We’re all familiar with the story: God makes Adam & Eve, places them in a garden, and informs them that they may eat of any tree in the garden, except the Tree of the Knowledge of Good and Evil under penalty of death. Eve happens upon a serpent who convinces her that she would not die if she ate of the tree, which she ultimately does, convincing her husband Adam to do the same. God, of course, discovers this transgression and casts them out of the garden to fend for themselves.
If you can get past the ideas of talking snakes, almighty invisible deities, and the idea that our origins trace back to Adam & Eve, the story seems fine, and millions upon millions of people have accepted it as-is as a story of our first ancestors.
There is, however, a very grave underlying problem with this story which ought to call into question how much we can trust God to be just.
Adam & Eve had no way of knowing that disobeying God was wrong. Think about it: If understanding the difference between right and wrong required partaking of the Tree of the Knowledge of Good and Evil, how could they be expected to make informed decisions before partaking of the tree?
To Adam & Eve, every choice was neutral. Innocent. Free of either good or evil motivation. To them, the moral conflict informs our decisions didn’t exist. They were free to act, without conscience.
The flip side of not knowing what was evil, was not knowing what was good either. To them, God would have been a neutral entity, no more or less good or evil than anything else our “first parents” would have met…
…including the serpent.
God would have been a neutral entity, no more or less good or evil…
Folks have often wondered how it is Adam & Eve could have been so easily fooled by the serpent, but it actually makes perfect sense. If both the serpent & God were both “neutral” in their eyes, they would have agreed with the one whose “truth” was most appealing, which in their case was the serpent, who offered the freedom to eat of the Tree of the Knowledge of Good and Evil, without the worry of death.
Ultimately, upon eating of the Tree, Adam & Eve instantly knew the morality of their choices, for which God held them accountable.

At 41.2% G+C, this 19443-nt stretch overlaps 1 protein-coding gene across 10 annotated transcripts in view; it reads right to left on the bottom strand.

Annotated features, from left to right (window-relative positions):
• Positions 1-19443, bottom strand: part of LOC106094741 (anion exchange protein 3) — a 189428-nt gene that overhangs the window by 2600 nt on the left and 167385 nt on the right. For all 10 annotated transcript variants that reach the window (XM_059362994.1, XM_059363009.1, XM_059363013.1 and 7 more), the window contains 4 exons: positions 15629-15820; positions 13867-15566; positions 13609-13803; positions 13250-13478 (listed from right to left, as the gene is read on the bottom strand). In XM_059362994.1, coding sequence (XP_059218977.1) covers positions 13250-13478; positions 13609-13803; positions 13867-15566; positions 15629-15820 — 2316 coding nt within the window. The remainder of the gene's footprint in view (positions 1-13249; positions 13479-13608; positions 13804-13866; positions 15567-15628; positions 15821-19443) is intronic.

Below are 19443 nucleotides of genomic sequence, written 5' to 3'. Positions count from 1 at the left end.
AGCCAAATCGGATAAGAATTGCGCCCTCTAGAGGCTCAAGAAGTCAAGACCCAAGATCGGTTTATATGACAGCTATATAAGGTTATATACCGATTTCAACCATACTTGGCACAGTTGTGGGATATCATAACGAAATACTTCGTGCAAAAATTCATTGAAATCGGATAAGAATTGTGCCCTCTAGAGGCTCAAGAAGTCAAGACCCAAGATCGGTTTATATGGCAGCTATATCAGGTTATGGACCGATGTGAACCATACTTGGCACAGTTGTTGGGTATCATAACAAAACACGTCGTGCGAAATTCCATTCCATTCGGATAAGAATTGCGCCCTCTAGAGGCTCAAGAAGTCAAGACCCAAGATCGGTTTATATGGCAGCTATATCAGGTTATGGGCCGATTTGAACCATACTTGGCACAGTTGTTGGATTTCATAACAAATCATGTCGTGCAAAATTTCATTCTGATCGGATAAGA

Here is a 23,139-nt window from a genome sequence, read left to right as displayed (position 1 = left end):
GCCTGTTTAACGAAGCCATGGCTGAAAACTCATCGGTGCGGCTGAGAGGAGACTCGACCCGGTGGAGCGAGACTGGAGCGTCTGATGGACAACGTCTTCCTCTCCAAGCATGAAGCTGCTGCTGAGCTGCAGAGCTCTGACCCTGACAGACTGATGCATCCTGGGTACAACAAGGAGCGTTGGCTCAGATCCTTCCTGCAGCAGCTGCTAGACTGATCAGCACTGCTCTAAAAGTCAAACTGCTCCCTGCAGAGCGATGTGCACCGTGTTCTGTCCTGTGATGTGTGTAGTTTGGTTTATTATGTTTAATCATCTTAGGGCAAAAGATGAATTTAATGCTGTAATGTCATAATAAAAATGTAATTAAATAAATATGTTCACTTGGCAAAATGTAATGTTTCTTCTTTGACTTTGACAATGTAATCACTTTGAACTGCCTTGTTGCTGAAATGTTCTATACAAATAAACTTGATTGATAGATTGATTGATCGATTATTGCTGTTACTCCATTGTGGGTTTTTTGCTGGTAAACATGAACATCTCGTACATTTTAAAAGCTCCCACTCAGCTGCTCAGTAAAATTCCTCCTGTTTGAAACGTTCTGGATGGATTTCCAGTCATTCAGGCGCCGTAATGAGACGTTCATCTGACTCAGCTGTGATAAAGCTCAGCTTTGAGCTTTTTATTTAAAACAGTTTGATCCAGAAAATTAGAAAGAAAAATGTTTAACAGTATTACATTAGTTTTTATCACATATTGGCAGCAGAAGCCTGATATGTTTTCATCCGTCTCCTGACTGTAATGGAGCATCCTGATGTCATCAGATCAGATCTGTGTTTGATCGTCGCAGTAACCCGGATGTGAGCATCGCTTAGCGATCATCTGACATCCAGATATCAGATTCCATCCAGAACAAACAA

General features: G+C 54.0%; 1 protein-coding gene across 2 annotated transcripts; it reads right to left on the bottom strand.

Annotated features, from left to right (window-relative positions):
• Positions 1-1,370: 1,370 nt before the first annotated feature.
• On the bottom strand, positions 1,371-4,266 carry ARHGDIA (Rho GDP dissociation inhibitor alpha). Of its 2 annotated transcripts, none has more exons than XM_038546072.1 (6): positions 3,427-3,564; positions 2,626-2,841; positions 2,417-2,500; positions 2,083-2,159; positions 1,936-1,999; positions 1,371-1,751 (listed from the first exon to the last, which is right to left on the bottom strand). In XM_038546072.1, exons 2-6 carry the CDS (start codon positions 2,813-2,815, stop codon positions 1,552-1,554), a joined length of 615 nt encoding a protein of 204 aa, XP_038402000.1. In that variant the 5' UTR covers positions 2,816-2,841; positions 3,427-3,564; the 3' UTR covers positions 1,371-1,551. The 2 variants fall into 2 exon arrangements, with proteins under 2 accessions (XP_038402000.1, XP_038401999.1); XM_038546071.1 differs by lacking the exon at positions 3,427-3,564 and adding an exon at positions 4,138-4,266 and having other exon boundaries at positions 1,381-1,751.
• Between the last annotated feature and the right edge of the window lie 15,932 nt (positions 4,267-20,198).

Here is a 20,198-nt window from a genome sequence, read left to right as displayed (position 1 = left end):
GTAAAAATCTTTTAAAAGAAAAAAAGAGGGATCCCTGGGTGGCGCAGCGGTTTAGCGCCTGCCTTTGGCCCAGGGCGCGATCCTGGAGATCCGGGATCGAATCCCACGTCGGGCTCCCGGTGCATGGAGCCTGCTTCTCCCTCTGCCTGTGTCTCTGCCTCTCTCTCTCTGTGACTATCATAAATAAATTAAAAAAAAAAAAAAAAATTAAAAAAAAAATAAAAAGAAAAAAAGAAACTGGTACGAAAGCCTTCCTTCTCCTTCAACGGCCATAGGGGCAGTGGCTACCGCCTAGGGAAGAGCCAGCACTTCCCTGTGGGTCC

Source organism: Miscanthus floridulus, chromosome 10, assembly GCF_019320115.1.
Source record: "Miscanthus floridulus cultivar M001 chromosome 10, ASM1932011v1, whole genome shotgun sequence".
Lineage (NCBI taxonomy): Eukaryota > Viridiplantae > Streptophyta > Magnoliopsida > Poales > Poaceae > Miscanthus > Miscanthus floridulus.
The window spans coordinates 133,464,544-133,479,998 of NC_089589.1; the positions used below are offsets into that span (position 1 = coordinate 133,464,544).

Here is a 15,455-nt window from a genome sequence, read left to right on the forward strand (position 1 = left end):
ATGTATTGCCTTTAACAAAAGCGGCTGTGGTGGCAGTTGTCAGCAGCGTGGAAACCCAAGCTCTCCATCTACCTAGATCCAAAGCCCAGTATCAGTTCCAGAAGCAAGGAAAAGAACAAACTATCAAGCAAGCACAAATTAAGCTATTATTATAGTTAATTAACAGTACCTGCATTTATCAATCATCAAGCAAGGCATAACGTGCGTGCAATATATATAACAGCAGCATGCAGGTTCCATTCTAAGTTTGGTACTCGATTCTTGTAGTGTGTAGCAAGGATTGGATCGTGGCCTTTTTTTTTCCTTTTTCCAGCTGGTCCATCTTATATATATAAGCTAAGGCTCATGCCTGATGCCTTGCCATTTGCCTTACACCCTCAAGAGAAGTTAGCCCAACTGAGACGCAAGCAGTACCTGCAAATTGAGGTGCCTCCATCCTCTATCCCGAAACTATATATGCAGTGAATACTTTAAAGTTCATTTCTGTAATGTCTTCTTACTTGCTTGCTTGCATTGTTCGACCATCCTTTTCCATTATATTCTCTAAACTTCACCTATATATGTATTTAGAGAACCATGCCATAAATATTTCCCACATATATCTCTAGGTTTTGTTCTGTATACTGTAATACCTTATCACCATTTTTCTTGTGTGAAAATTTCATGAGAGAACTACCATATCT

Having said all that, we must consider this: Was God just in punishing Adam & Eve for disobeying when they had no way of knowing whether disobeying was even an evil thing?
We can get a good sense of God’s idea of justice from this passage, which has been rightly described as an example of a kangaroo court.
If we are to take the Genesis account seriously, then God is less interested in humanity obeying because it is the right thing to do, and more interested in humanity obeying for the sake of obeying. When obedience is neutral or blind, any command makes sense: don’t eat of a tree, don’t fornicate, don’t mix fabrics, don’t murder… With a conscience — the knowledge of good & evil — it becomes readily apparent which of those behaviors is evil and which are good or otherwise acceptable.
Accepting the Bible account, we can thank our “first parents” for the greatest gift: the knowledge required to make moral decisions, freeing us from the burden of blind obedience.
God is … more interested in humanity obeying for the sake of obeying.
If you believe the Bible’s Genesis account is a factual record of history, then you must decide for yourself whether it was good of God to punish Adam & Eve for their entirely uninformed choices.
I contend that it was unjust of God to punish them, and that if the Bible account is true, God’s actions set himself up as an unfit judge of a free humanity.
Addendum: A common tactic used by apologists to answer this kind of objection is to assume that God explained a lot more “behind the scenes.” However, assumptions can be used to make the Bible mean just about anything; indeed, assumptions form the basis of just about every denomination’s distinctive beliefs. I contend that if the Bible, itself claiming that it is sufficient, cannot stand alone without innumerable fallback assumptions, then we should no longer regard it as an “infallible” text. We should embrace the logical faculties which we are born with, freeing ourselves from superstition which demands the shackling of our thoughts to exterior claims of truth apart from reason.
Addendum 2: If you’ve read this far while still thinking i don’t know what i’m talking about regarding God’s sense of justice, then i invite you to reflect upon the story of Abraham, who, to test his faith, was commanded to sacrifice his son. Any sensible man would have, out of love for his son, refused to even consider obeying such a batshit insane command. However, God doesn’t care about that. He doesn’t care about the morality of his own commands; knowing the difference between good & evil was something he forbade humanity, after all. No, all God cared about was Abraham’s blind obedience.